Currently, the market for nonwovens in Latin America is dominated by three leaders. Brazilian-based Companhia Providencia and Fitesa and US-based Polymer Group Inc., who each operate large spunmelt operations throughout the region, which target hygiene product makers both within Latin America and beyond. These large players have been investing heavily in new lines during the past several years with new lines popping up in Brazil, Argentina, Colombia, Mexico and, most recently, Peru.
These investments are putting these companies in a better position to benefit from the explosive growth in the region, which is being driven by higher incomes and a more industrialized society. This has led to a rapidly increasing penetration of disposable goods, particularly diapers, says one industry executive.
Beyond these large-scale operations, there are several other companies with smaller investments in the region. Suominen operates a wipes production line in Louveira, Brazil. Former owner, Ahlstrom reportedly started this operation to chase wipes growth in the region. Additionally, Ahlstrom has a filtration-related operation in Louveira, DuPont has a joint venture with a company called Cipatex in the region and Freudenberg has operations in Bueonos Aires, Argentina and Jacarei, Brazil.
From an end use perspective, diaper market leaders Procter & Gamble and Kimberly-Clark, both show a strong presence in Latin America and typically one or the other possesses the greatest marketshare in most of the region’s major countries. The exception is Colombia, where Technoquimicas has a 39.8% marketshare according to A.C. Nielsen. Other local players include CMPC, Absormex, Mabesa and Hypermarcas.
Swedish hygiene maker SCA has traditionally not had much of a position in Latin America but is hoping to change that. In early 2011, the company announced that Brazil was one of the regions on its radar for future growth and in September, SCA proved this with the acquisition of Brazilian hygiene maker Pro Descart in a deal valued at $71 million on a debt-free basis.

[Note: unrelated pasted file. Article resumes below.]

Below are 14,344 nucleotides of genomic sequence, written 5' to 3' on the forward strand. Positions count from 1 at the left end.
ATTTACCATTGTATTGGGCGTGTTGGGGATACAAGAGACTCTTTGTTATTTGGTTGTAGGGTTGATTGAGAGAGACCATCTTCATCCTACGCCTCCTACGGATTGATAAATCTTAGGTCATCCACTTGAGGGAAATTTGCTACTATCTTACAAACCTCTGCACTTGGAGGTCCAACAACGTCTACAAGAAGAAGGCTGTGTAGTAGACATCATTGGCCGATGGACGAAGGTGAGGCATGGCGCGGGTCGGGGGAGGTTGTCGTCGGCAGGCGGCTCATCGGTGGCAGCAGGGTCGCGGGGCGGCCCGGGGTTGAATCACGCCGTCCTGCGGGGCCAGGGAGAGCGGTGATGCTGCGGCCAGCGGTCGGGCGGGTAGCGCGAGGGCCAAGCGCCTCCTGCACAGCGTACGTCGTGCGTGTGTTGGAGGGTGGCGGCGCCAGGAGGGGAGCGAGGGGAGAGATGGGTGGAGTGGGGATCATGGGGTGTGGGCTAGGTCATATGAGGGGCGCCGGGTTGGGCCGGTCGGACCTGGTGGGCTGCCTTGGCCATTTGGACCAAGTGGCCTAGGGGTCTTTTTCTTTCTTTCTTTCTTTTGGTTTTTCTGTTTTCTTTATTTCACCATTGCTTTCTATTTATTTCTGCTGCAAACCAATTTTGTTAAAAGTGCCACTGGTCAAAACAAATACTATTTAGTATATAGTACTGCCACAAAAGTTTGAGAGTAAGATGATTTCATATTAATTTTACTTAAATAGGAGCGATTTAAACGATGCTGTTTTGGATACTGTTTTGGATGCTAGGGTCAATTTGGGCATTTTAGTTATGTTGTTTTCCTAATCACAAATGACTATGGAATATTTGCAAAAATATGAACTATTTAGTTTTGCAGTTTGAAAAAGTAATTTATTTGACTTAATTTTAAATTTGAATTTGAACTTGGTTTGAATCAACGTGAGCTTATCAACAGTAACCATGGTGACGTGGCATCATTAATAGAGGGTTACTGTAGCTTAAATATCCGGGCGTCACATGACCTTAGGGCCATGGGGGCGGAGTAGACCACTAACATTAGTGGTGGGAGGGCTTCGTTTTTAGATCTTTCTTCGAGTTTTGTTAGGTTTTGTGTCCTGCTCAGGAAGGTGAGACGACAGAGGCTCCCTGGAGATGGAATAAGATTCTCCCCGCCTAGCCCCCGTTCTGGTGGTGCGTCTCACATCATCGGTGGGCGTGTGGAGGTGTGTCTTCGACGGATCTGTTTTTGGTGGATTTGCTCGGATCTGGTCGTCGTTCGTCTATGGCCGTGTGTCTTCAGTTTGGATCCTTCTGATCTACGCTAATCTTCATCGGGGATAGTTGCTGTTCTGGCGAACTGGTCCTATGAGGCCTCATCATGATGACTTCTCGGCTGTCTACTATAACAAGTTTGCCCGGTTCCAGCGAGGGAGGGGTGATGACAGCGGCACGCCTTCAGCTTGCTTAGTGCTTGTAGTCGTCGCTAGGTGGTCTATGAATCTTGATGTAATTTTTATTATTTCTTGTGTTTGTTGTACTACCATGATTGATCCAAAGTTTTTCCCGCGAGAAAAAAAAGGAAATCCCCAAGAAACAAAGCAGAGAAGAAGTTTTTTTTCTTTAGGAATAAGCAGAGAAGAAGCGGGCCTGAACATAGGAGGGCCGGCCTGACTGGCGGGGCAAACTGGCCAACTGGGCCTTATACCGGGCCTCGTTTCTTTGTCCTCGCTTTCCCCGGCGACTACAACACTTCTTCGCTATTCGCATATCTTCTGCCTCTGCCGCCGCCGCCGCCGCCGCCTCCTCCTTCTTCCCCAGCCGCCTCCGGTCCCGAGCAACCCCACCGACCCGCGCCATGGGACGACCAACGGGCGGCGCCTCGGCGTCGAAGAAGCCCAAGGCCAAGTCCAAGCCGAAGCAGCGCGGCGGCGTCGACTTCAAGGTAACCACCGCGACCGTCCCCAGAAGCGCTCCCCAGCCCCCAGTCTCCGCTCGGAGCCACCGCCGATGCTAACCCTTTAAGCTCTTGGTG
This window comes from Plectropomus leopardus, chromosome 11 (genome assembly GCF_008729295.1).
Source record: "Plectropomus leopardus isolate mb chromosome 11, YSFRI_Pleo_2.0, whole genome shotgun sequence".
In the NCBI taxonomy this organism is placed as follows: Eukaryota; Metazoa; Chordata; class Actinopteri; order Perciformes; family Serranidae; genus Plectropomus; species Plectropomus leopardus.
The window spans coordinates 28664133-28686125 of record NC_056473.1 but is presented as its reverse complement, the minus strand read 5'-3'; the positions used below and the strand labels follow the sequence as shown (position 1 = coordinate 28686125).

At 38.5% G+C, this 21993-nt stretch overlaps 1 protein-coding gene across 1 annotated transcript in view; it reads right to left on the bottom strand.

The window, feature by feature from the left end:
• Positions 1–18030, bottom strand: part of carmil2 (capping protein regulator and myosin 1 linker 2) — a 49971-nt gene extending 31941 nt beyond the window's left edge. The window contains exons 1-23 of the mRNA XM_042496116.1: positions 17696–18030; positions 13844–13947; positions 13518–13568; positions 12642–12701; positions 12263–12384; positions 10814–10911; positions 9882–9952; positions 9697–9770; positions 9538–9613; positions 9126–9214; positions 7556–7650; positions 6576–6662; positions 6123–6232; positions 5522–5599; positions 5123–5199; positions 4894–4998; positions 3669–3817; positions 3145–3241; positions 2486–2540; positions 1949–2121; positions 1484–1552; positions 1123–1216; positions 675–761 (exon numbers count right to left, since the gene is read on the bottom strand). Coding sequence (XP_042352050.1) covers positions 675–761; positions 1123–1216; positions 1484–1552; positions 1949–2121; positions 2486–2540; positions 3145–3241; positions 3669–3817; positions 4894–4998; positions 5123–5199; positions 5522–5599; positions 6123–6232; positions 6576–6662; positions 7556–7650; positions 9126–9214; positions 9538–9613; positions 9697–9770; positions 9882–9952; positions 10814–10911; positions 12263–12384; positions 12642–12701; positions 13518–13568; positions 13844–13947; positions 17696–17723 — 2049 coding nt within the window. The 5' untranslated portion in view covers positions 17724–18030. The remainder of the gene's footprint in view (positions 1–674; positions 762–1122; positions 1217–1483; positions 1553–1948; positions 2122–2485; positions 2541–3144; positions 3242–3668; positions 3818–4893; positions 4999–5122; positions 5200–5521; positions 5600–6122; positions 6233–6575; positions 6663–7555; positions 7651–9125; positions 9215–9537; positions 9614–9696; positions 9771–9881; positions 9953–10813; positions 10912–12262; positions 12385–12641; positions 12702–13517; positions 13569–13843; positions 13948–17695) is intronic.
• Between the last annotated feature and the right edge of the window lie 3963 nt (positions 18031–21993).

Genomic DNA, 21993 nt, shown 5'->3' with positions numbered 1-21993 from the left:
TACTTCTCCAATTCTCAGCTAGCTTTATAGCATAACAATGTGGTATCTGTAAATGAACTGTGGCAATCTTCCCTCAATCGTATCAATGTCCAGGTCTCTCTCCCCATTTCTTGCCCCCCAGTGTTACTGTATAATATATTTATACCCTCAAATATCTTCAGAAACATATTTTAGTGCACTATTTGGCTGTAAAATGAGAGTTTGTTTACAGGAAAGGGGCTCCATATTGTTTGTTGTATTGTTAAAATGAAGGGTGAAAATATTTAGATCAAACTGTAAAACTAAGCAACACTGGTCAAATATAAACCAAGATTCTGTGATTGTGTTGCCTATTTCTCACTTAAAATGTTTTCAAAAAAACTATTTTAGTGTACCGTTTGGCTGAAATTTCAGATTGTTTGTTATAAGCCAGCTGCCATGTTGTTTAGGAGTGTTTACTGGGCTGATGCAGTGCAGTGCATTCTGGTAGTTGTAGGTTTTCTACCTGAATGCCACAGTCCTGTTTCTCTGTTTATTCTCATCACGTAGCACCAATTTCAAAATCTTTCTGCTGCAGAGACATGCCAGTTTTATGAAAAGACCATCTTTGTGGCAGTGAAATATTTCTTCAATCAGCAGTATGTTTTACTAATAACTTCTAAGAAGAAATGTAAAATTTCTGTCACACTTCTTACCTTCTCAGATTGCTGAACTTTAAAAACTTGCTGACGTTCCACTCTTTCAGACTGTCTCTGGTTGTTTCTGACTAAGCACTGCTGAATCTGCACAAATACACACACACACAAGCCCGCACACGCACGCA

With annual sales of $57 million, Pro Descart is a family-owned company focused on incontinence care products but also sells baby diapers and wet wipes. The company, with approximately 400 employees, has manufacturing in the Sao Paulo area. It has a number two position in Brazil's adult incontinence market. The most highly populated country in South America, Brazil's hygiene products market has a good growth potential, especially for incontinence care products, which has shown double digit growth, SCA executives explain. “I am very happy that we are now establishing ourselves in Brazil, which is also of strategic significance,” comments Jan Johansson, president and CEO of SCA. “We have for some time worked on finding the right solution for entering this important emerging market. With this acquisition of Pro Descart, we now have a presence throughout Latin America.”
Based in Parana, Brazil, Companhia Providencia is Brazil’s largest nonwovens manufacturer with sales reported at $326 million in 2010. Currently, 61% of the company’s sales are conducted in Brazil but that figure is expected to decrease as the company’s North American investments—made reportedly to ease the strain on the Brazilian operations—continue to come onstream.
While North American investment has been a focus, Providencia continues to focus efforts on Brazil. Plans for a new line—its 11th—were announced last year and the new line is expected to be complete by the end of the next year. This investment will help the company capitalize on growth in Brazil, which is forecast at 10% per year, led by the baby diaper market.
“Baby diapers are driving this growth because penetration of diapers in Brazil increased from 20% in 2000 to 48% in 2010 and is expected to grow even more,” says CEO Herminio Freitas.
Another Brazilian nonwovens manufacturer, Fitesa, has truly entered the global stage through its partnership with and eventual purchase of Fiberweb. In 2009, Fitesa and Fiberweb, London, UK, formed a joint venture to reportedly make spunbond nonwovens in North America. The deal included Fitesa’s Brazilian operation and Fiberweb’s plants in the US and Mexico and the two companies soonafter announced plans to build a greenfield site in South Carolina and Peru.